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Letter regarding the article “Which cognitive dual-task walking causes most interference on the Timed Up and Go test in Parkinson’s disease: a controlled study”

  • Halil OnderEmail author
Letter to the Editor
  • 9 Downloads

Letter to Editor,

Gait disorder is accepted as a cardinal finding of Parkinson’s disease (PD). Arrestingly, whereas voice and face akinesia have been reported to be the first signs to appear clinically, only subtle gait changes may be recognized in the early phase of PD [1, 2], such that they are not detectable under undisturbed walking conditions in the prodromal phase. This has been associated with the satisfactory motor system mechanisms compensating the slowly progressive disruption of the motor networks related to dopamine degradation within and outside the basal ganglia [2]. Basically, increased activity in lateral premotor and parietal areas, increase in cortico-striatal excitatory input to the basal ganglia, or compensatory use of executive attention control have constituted the forefront mechanism to explain the compensation of gait disorders in the early phase of PD which would not be sufficient under dual-task conditions leading to recognition of gait disturbances in the...

Keywords

Cognitive dual-task Parkinson’s disease Timed up and Go test Locomotion Pathophysiology 

Notes

Compliance with ethical standards

Conflict of interest

The authors declare that they have no conflict of interest.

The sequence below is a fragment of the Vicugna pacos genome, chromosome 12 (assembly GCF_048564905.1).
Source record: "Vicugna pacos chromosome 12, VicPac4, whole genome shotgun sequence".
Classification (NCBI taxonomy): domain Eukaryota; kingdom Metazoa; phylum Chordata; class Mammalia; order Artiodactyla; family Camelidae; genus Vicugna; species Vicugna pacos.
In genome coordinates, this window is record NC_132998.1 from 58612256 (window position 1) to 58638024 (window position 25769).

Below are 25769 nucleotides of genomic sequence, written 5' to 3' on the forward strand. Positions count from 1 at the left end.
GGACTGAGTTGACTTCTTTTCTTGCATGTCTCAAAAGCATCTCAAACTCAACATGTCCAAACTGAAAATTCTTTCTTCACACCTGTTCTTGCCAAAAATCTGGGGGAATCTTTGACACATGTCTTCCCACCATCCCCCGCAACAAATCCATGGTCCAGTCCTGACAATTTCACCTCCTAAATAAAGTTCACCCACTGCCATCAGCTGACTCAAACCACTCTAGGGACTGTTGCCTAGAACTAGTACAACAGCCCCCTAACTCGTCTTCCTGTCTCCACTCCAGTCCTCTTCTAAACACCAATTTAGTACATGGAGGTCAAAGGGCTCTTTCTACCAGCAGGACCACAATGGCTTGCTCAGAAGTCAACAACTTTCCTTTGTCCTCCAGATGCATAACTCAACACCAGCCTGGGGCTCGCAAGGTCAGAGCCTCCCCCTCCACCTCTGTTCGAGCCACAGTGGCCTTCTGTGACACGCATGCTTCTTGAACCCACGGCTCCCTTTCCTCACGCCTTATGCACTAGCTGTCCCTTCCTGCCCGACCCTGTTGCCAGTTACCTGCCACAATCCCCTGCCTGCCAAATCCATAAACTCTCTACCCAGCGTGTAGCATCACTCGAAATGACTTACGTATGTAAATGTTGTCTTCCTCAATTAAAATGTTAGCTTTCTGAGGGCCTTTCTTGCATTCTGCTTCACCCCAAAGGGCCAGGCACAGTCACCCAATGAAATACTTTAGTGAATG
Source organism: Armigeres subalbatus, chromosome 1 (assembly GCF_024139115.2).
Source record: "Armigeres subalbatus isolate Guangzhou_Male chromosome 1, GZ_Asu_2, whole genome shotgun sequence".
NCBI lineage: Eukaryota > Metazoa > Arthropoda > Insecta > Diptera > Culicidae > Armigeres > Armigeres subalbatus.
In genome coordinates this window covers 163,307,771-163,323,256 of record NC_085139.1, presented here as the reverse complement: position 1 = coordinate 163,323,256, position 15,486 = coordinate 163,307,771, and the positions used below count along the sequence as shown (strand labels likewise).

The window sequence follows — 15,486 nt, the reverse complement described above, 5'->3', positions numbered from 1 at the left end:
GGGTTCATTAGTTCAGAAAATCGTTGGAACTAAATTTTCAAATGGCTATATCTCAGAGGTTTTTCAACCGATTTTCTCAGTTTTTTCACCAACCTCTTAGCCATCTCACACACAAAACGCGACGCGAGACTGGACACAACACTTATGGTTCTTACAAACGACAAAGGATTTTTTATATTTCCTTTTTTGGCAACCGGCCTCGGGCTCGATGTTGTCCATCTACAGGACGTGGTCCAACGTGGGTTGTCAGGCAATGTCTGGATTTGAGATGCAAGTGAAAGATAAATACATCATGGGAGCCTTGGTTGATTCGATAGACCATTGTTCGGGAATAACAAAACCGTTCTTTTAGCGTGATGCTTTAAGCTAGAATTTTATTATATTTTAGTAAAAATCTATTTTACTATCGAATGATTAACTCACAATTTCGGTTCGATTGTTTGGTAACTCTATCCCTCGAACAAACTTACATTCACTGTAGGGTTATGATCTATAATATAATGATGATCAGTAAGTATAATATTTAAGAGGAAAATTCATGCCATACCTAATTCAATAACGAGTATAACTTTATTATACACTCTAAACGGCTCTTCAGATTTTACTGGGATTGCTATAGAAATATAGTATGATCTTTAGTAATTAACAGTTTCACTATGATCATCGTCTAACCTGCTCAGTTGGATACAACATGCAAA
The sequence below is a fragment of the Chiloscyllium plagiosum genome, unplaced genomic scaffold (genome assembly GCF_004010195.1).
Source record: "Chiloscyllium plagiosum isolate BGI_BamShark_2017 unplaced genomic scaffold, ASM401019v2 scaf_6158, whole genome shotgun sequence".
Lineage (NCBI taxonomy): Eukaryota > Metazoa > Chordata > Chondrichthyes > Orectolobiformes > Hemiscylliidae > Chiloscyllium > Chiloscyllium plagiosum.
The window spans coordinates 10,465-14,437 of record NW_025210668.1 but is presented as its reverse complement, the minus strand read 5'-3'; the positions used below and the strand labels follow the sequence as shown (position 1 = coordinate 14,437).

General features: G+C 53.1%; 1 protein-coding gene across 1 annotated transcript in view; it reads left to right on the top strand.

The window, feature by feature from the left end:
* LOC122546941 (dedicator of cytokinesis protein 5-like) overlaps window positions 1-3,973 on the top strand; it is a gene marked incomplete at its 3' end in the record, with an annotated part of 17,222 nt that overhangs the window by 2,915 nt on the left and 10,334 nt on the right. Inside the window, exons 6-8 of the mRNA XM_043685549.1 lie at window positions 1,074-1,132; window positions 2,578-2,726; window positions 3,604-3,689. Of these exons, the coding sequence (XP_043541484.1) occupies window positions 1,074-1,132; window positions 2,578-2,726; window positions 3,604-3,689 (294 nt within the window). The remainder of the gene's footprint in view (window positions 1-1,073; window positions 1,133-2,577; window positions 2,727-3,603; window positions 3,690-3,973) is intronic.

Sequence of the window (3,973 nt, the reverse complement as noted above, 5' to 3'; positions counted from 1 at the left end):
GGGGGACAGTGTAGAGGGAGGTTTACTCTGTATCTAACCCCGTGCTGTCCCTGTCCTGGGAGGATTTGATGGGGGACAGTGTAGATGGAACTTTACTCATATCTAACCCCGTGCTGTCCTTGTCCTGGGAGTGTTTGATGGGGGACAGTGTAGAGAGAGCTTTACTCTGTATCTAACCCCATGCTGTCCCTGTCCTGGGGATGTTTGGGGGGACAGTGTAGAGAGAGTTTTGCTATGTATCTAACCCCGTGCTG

Ethical approval

This report was in accordance with Declaration of Helsinki.

References

  1. 1.
    Panyakaew P, Bhidayasiri R (2013) The spectrum of preclinical gait disorders in early Parkinson's disease: subclinical gait abnormalities and compensatory mechanisms revealed with dual tasking. J Neural Transm (Vienna) 120(12):1665–1672CrossRefGoogle Scholar
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    Belghali M, Chastan N, Cignetti F, Davenne D, Decker LM (2017) Loss of gait control assessed by cognitive-motor dual-tasks: pros and cons in detecting people at risk of developing Alzheimer's and Parkinson's diseases. Geroscience 39(3):305–329CrossRefGoogle Scholar
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    Wu T, Hallett M, Chan P (2015) Motor automaticity in Parkinson's disease. Neurobiol Dis 82:226–234CrossRefGoogle Scholar
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    Zirek E, Ersoz Huseyinsinoglu B, Tufekcioglu Z, Bilgic B, Hanagasi H (2018) Which cognitive dual-task walking causes most interference on the Timed Up and Go test in Parkinson's disease: a controlled study. Neurol Sci 39(12):2151–2157CrossRefGoogle Scholar

Copyright information

© Fondazione Società Italiana di Neurologia 2019

Authors and Affiliations

  1. 1.Neurology ClinicYozgat City HospitalYozgatTurkey
  2. 2.Neurology ClinicYozgat State HospitalYozgatTurkey

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